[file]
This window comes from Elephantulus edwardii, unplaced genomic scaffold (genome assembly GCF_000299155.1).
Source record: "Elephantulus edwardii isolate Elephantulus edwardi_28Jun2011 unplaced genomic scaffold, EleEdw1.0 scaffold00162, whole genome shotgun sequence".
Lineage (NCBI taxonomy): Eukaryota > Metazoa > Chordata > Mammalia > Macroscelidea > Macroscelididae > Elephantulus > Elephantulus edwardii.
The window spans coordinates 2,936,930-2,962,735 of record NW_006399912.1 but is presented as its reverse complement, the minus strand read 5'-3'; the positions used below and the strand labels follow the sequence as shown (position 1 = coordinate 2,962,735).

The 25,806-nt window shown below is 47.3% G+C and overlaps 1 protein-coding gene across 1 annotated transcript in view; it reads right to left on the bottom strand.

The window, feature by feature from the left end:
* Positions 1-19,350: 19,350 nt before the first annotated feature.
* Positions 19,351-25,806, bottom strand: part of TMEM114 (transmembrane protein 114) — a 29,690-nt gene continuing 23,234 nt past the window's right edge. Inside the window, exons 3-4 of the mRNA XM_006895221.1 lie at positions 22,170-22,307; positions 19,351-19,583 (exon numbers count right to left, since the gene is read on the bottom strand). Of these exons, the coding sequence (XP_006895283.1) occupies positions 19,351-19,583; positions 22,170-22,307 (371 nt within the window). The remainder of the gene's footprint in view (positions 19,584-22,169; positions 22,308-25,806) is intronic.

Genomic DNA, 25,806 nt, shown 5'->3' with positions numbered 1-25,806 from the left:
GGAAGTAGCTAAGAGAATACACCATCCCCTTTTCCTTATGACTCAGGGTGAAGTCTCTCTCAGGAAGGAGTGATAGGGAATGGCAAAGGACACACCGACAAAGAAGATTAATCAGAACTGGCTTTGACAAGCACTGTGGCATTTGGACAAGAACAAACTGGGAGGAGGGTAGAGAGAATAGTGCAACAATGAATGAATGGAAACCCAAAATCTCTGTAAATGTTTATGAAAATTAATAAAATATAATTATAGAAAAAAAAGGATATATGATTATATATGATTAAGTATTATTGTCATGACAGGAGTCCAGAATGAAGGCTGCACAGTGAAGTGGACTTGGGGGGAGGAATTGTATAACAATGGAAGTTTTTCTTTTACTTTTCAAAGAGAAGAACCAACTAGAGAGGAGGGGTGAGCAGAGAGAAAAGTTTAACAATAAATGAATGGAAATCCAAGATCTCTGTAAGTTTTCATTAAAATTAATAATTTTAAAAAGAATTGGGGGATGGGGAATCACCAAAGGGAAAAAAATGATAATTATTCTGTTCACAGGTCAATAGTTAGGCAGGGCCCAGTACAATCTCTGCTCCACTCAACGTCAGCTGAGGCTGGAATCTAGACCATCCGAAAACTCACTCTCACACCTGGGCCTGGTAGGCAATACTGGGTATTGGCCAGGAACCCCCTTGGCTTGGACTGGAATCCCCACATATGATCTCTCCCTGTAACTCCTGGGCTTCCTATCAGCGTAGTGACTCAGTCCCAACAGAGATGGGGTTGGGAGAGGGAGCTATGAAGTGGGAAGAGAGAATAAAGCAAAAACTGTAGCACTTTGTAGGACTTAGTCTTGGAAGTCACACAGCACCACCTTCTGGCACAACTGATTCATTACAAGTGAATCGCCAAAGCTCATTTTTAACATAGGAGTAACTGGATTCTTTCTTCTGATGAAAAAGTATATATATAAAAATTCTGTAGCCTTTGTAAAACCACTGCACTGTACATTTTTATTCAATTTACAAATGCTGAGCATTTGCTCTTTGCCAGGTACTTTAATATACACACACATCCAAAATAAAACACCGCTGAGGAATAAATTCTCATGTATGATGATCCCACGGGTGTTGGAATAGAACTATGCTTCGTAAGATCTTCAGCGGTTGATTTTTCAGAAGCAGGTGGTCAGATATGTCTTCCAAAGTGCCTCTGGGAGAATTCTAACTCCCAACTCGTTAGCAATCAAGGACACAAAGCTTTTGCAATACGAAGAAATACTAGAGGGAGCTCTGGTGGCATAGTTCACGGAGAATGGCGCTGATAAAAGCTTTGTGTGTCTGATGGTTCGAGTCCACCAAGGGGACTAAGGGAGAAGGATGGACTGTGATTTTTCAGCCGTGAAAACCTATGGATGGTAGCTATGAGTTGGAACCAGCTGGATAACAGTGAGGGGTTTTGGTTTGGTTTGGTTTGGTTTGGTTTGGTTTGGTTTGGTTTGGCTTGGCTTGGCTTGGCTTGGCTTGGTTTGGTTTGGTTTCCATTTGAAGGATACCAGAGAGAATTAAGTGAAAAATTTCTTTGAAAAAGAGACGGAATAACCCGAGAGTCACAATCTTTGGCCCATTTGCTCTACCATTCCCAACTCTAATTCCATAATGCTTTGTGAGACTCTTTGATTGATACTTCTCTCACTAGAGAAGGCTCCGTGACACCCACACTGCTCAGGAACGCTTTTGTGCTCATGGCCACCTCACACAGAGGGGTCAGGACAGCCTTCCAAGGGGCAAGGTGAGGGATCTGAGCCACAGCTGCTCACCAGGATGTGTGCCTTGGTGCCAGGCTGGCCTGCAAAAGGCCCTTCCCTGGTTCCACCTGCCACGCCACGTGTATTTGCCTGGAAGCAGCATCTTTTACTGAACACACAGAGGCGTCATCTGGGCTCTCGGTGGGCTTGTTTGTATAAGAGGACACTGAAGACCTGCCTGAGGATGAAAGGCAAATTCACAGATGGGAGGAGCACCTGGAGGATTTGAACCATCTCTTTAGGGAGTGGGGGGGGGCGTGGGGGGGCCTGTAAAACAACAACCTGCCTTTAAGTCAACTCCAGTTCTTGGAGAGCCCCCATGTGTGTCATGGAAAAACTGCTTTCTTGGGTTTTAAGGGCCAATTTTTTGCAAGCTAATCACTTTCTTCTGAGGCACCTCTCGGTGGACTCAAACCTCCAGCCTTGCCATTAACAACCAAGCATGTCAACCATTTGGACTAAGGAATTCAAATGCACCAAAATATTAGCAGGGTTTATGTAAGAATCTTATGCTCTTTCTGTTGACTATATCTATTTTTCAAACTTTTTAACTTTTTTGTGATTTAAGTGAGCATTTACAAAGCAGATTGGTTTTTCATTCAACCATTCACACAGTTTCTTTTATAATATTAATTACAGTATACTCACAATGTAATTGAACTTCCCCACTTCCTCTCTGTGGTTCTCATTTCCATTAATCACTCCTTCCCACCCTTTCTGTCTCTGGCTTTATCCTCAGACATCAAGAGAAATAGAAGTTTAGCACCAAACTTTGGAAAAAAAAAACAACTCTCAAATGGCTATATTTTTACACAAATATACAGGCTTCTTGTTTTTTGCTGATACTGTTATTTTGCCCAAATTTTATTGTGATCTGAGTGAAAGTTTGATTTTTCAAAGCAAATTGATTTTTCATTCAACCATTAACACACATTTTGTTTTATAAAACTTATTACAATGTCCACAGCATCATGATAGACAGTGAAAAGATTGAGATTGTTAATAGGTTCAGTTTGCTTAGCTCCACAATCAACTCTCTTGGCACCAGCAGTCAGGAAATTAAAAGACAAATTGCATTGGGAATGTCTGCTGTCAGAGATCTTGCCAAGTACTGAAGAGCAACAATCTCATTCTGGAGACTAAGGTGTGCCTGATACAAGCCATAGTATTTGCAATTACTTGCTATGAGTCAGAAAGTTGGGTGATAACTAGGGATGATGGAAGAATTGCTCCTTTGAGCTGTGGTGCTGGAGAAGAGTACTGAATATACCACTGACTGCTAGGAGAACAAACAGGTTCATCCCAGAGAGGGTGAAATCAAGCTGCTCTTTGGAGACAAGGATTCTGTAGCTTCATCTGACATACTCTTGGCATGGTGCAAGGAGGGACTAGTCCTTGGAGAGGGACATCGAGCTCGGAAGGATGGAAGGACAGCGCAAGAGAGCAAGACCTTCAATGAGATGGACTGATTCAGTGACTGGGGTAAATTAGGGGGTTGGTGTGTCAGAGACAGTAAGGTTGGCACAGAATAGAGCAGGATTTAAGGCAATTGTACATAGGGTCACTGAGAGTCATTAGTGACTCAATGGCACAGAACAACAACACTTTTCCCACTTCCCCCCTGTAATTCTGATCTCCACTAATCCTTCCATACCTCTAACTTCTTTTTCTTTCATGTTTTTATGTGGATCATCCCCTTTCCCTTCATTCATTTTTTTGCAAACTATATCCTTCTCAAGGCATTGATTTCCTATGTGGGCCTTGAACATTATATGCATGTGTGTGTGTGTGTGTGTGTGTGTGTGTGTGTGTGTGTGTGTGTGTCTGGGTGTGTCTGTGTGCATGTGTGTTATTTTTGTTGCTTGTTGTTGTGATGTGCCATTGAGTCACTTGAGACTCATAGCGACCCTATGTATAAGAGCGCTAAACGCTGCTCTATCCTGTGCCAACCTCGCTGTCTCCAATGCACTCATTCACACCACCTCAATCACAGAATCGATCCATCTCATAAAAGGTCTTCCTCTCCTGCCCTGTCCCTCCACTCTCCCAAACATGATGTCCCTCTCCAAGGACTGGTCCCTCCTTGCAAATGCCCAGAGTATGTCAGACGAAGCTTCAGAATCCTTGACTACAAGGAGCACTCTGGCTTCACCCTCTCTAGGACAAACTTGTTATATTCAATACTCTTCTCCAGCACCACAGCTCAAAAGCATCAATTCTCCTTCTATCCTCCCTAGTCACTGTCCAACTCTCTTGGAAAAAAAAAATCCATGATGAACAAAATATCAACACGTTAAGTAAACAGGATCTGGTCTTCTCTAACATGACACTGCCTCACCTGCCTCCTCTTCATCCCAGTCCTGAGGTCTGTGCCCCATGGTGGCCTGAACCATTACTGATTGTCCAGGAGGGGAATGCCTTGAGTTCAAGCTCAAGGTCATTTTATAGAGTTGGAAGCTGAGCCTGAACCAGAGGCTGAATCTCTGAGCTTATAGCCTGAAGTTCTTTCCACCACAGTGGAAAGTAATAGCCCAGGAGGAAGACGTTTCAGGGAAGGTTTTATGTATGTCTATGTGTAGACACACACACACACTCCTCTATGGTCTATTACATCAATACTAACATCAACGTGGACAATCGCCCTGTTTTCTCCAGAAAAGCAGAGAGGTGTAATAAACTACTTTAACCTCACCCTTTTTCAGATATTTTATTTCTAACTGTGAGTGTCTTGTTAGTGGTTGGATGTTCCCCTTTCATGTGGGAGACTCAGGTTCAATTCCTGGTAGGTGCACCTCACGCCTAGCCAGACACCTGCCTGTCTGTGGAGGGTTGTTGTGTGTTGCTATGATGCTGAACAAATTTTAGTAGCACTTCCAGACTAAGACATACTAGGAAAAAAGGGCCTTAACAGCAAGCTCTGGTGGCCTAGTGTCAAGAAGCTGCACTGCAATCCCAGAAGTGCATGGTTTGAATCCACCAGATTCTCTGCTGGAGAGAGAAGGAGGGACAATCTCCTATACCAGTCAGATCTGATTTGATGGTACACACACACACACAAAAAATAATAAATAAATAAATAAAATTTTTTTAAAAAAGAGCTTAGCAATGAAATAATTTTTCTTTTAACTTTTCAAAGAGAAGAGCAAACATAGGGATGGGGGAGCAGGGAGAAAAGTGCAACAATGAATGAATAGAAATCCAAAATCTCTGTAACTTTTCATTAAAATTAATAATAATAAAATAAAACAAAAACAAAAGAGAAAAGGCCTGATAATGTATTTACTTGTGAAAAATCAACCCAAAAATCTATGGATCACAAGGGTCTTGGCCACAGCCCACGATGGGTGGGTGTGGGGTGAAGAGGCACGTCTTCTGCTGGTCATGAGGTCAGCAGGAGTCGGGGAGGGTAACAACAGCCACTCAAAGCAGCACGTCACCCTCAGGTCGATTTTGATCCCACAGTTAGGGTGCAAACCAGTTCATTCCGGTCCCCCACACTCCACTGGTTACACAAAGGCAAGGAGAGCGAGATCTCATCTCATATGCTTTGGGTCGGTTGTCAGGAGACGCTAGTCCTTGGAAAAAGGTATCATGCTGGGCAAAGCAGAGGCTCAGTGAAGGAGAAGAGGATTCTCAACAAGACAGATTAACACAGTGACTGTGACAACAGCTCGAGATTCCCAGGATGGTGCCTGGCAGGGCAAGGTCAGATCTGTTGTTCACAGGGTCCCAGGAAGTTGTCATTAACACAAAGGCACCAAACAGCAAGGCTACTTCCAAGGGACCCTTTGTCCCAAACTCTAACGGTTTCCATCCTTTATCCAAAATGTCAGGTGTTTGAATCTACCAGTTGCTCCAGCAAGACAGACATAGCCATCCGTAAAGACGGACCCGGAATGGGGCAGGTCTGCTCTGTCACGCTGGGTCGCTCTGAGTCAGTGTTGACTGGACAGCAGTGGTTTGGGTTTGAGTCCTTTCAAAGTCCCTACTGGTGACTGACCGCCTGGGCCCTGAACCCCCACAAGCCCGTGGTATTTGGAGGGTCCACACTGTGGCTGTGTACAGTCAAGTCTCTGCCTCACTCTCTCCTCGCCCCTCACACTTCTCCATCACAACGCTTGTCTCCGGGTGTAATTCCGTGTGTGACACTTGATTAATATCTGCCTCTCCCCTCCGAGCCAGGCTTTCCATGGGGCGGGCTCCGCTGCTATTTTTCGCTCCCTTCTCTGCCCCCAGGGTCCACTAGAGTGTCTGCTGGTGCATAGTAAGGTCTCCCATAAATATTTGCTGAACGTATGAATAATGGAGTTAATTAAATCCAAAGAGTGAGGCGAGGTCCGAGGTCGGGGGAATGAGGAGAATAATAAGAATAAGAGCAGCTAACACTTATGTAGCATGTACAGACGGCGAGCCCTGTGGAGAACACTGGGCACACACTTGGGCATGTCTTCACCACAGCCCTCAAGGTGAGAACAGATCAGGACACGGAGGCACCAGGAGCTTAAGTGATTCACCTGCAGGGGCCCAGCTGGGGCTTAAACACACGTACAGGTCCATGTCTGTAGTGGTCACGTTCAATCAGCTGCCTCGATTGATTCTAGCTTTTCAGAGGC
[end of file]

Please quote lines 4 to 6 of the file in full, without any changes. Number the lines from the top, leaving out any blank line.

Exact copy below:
The window spans coordinates 2,936,930-2,962,735 of record NW_006399912.1 but is presented as its reverse complement, the minus strand read 5'-3'; the positions used below and the strand labels follow the sequence as shown (position 1 = coordinate 2,962,735).

The 25,806-nt window shown below is 47.3% G+C and overlaps 1 protein-coding gene across 1 annotated transcript in view; it reads right to left on the bottom strand.

The window, feature by feature from the left end: